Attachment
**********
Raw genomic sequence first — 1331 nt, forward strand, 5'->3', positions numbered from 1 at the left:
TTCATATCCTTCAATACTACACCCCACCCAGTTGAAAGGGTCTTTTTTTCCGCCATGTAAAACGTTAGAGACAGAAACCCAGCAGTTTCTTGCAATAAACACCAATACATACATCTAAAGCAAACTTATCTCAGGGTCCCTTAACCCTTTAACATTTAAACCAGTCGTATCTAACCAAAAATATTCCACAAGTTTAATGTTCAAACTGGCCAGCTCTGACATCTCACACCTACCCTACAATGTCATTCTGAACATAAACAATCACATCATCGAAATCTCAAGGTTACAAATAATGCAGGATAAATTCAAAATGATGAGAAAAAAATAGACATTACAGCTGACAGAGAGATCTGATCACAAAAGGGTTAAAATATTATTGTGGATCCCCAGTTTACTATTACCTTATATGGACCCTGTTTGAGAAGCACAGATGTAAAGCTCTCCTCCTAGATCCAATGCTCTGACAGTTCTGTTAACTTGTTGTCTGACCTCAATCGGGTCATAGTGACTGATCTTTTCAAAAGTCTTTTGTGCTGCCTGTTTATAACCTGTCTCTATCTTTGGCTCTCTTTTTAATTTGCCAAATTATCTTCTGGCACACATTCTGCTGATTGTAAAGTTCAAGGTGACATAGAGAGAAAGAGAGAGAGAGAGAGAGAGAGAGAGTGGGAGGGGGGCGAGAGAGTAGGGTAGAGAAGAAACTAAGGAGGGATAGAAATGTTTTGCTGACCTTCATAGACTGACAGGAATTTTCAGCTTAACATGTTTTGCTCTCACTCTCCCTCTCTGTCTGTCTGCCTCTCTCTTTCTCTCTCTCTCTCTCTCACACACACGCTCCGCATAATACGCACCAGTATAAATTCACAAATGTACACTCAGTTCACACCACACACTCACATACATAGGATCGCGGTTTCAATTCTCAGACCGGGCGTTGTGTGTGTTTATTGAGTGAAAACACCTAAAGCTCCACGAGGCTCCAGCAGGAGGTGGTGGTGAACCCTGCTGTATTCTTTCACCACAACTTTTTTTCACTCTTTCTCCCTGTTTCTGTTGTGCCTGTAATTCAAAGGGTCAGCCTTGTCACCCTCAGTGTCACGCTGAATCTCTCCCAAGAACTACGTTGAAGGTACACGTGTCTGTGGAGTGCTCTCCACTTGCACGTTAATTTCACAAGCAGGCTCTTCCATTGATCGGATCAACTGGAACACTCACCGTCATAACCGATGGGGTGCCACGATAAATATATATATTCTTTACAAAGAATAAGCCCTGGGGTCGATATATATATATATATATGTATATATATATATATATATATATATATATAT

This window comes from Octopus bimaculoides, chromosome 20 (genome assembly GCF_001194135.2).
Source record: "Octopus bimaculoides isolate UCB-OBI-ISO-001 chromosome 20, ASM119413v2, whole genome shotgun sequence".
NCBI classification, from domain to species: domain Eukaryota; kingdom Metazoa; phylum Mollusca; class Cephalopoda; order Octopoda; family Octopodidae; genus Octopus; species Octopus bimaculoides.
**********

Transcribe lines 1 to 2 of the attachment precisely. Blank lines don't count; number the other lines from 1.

Raw genomic sequence first — 1331 nt, forward strand, 5'->3', positions numbered from 1 at the left:
TTCATATCCTTCAATACTACACCCCACCCAGTTGAAAGGGTCTTTTTTTCCGCCATGTAAAACGTTAGAGACAGAAACCCAGCAGTTTCTTGCAATAAACACCAATACATACATCTAAAGCAAACTTATCTCAGGGTCCCTTAACCCTTTAACATTTAAACCAGTCGTATCTAACCAAAAATATTCCACAAGTTTAATGTTCAAACTGGCCAGCTCTGACATCTCACACCTACCCTACAATGTCATTCTGAACATAAACAATCACATCATCGAAATCTCAAGGTTACAAATAATGCAGGATAAATTCAAAATGATGAGAAAAAAATAGACATTACAGCTGACAGAGAGATCTGATCACAAAAGGGTTAAAATATTATTGTGGATCCCCAGTTTACTATTACCTTATATGGACCCTGTTTGAGAAGCACAGATGTAAAGCTCTCCTCCTAGATCCAATGCTCTGACAGTTCTGTTAACTTGTTGTCTGACCTCAATCGGGTCATAGTGACTGATCTTTTCAAAAGTCTTTTGTGCTGCCTGTTTATAACCTGTCTCTATCTTTGGCTCTCTTTTTAATTTGCCAAATTATCTTCTGGCACACATTCTGCTGATTGTAAAGTTCAAGGTGACATAGAGAGAAAGAGAGAGAGAGAGAGAGAGAGAGAGTGGGAGGGGGGCGAGAGAGTAGGGTAGAGAAGAAACTAAGGAGGGATAGAAATGTTTTGCTGACCTTCATAGACTGACAGGAATTTTCAGCTTAACATGTTTTGCTCTCACTCTCCCTCTCTGTCTGTCTGCCTCTCTCTTTCTCTCTCTCTCTCTCTCACACACACGCTCCGCATAATACGCACCAGTATAAATTCACAAATGTACACTCAGTTCACACCACACACTCACATACATAGGATCGCGGTTTCAATTCTCAGACCGGGCGTTGTGTGTGTTTATTGAGTGAAAACACCTAAAGCTCCACGAGGCTCCAGCAGGAGGTGGTGGTGAACCCTGCTGTATTCTTTCACCACAACTTTTTTTCACTCTTTCTCCCTGTTTCTGTTGTGCCTGTAATTCAAAGGGTCAGCCTTGTCACCCTCAGTGTCACGCTGAATCTCTCCCAAGAACTACGTTGAAGGTACACGTGTCTGTGGAGTGCTCTCCACTTGCACGTTAATTTCACAAGCAGGCTCTTCCATTGATCGGATCAACTGGAACACTCACCGTCATAACCGATGGGGTGCCACGATAAATATATATATTCTTTACAAAGAATAAGCCCTGGGGTCGATATATATATATATATATGTATATATATATATATATATATATATATATAT